Numerous pieces of federal legislation have been proposed to control the high compensation costs for executives at public companies. While decisions on the legislation are not expected until later this year, approval would impact disclosures, reporting and corporate governance for public companies.
“Any company registered with the SEC will be affected by these new rules if they are finalized,” says Kevin A. McGill, an attorney with Baker, Donelson, Bearman, Caldwell & Berkowitz, PC.
Smart Business spoke with McGill about the different pieces of legislation, new rules developed by the SEC and how to prepare for possible approval of the legislation.
What are the proposed pieces of legislation?
Sen. Charles Schumer recently introduced legislation to overhaul a number of governance areas. Sen. Schumer’s legislation includes significant provisions, such as:
- ‘Say-on-pay,’ which gives shareholders an annual, nonbinding vote on executive pay practices
- ‘Say-on-severance,’ which gives shareholders a nonbinding vote on severance packages for executives following M&A transactions
- Enhanced proxy access, which makes it easier and cheaper for investors to nominate their own directors
- Elimination of classified boards, which requires companies to hold annual director elections rather than voting on a portion of the board each year
- Majority vote standard for director elections, which requires directors to resign if they do not win a majority of votes
- Independent board chairs
- Risk management board committees appointed by boards
The Shareholder Empowerment Act was recently introduced by Rep. Gary Peters and goes a bit further than the Schumer legislation. This legislation would implement eight governance reforms highlighted in a Council of Institutional Investors letter to Congress late last year. These include:
- Majority voting for directors
- Enhanced proxy access for long-term investors in nominating their own director candidates
- Elimination of uninstructed broker votes in uncontested director elections
- Separation of board chair and CEO positions
- Nonbinding annual shareholder approval of executive compensation
- Independent compensation consultants
- Clawbacks of unearned incentive compensation
- Bar on severance for executives terminated for poor performance
Finally, Sen. Richard Durbin introduced the Excessive Pay Shareholder Approval Act and Excessive Pay Capped Deduction Act of 2009 in May. The first act would require a supermajority shareholder vote — 60 percent — to approve a compensation structure in which any employee is paid 100 times the average employee salary at that company. A company’s proxy statement would also need to include disclosures related to the compensation of the lowest and highest paid employees, average compensation paid to all employees, and total compensation and number of employees paid 100 times the average compensation.
The second act would limit a company’s federal income tax deduction for compensation paid to executives receiving 100 times the average employee compensation. Any amounts paid in excess of this cap would be considered excessive and would not be deductible. Any company paying excessive compensation would be required to file a report with the U.S. Department of Treasury.
What rules does the SEC have in place?
The SEC put fairly extensive proxy statement disclosure rules into place in 2006, but there have been complaints that there was not enough emphasis on compensation policy analysis. The SEC has recently proposed rules that would require a more enhanced discussion about how compensation policies impact a company’s ongoing business. Many companies, primarily in the financial services sector, compensate employees heavily based upon business success and performance. The SEC is looking for a better analysis of how this method of compensating employees may impact business risk, i.e. whether employees of a company or particular business unit are encouraged to take on too much risk in an effort to increase individual compensation. The aim of these new rules would be to allow investors to assess whether a company’s compensation policies are properly aligned with the long-term success of the company.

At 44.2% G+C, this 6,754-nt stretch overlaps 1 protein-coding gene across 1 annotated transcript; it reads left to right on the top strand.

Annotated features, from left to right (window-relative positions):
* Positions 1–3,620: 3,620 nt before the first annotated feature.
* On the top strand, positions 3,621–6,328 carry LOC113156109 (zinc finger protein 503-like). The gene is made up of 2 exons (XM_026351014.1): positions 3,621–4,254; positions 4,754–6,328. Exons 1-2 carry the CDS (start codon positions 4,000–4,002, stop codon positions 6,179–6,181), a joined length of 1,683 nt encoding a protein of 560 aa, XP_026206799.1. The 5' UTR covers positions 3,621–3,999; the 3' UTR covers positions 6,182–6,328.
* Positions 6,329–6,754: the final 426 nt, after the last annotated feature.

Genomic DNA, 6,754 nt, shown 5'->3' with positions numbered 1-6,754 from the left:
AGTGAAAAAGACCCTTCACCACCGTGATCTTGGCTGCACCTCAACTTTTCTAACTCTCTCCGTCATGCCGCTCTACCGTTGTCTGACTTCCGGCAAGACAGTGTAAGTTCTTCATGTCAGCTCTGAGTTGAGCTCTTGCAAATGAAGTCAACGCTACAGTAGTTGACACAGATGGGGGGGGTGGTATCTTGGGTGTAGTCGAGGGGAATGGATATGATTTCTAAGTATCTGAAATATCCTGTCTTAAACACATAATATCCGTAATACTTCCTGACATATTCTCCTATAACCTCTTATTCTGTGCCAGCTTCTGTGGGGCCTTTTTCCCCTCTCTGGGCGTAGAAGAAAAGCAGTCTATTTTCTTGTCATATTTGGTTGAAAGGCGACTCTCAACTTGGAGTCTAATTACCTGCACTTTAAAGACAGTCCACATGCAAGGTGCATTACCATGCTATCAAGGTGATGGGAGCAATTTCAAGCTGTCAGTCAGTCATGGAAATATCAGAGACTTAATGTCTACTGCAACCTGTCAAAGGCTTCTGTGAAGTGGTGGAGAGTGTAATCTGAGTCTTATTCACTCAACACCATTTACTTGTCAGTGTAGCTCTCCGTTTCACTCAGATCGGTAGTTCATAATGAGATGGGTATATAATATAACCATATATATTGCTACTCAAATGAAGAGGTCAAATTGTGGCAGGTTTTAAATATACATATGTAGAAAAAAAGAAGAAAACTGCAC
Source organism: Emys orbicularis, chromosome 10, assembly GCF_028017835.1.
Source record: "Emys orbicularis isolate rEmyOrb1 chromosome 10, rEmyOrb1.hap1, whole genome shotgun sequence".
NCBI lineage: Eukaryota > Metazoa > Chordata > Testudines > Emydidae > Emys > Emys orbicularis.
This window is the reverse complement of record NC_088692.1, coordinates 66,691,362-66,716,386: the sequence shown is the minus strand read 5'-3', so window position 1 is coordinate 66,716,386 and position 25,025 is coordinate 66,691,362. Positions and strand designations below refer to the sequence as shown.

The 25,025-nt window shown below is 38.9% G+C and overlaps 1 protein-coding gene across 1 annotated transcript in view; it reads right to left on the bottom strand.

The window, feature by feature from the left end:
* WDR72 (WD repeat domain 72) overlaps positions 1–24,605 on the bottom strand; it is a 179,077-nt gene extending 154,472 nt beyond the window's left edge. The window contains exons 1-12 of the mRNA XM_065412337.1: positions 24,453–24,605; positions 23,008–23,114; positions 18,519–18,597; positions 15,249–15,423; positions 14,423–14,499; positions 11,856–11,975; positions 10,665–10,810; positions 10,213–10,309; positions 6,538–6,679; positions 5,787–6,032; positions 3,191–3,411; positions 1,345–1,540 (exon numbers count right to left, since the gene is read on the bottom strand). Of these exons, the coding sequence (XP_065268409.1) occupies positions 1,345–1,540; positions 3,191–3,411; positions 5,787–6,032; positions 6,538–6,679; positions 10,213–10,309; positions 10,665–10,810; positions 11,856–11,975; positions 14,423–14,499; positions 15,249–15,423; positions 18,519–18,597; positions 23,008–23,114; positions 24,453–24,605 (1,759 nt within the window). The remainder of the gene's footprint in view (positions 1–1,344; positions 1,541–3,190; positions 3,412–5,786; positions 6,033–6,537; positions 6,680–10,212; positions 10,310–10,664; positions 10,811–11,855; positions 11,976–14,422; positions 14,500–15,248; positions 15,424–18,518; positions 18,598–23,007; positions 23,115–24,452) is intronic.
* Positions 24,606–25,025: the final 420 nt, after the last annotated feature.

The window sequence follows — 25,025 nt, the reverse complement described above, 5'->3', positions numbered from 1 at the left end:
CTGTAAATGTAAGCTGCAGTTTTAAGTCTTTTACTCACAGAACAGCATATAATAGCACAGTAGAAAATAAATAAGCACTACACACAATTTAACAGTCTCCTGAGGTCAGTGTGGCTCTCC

Currently, the SEC requires a company to include a number of compensation charts in its proxy statement, including disclosures related to option and stock-based compensation. The proposed SEC rules would change the manner in which such compensation is reported in a company’s proxy statement by requiring that option and stock awards be presented in the tables at their aggregate grant date fair value rather than the dollar amount recognized for financial statement presentation.
How can you become educated on the legislation and prepare for possible approval?
Public companies need to be working closely with outside counsel and accountants. Some of these proposed items would require pretty extensive disclosures and could have some serious business impacts, especially if your company’s compensation policies emphasize success-based pay. If you have a good year and certain employees are rewarded for that success, you may not be able to deduct the excess compensation if the 100 times ‘excess compensation’ cap is implemented. You need to be proactive and understand how the legislation and rules might impact your business. Stay tuned, as it will likely be later this year before any new rules are finalized, and we see how many of these areas are impacted.
Kevin A. McGill is an attorney with Baker, Donelson, Bearman, Caldwell & Berkowitz, PC. Reach him at firstname.lastname@example.org or (404) 443-6704.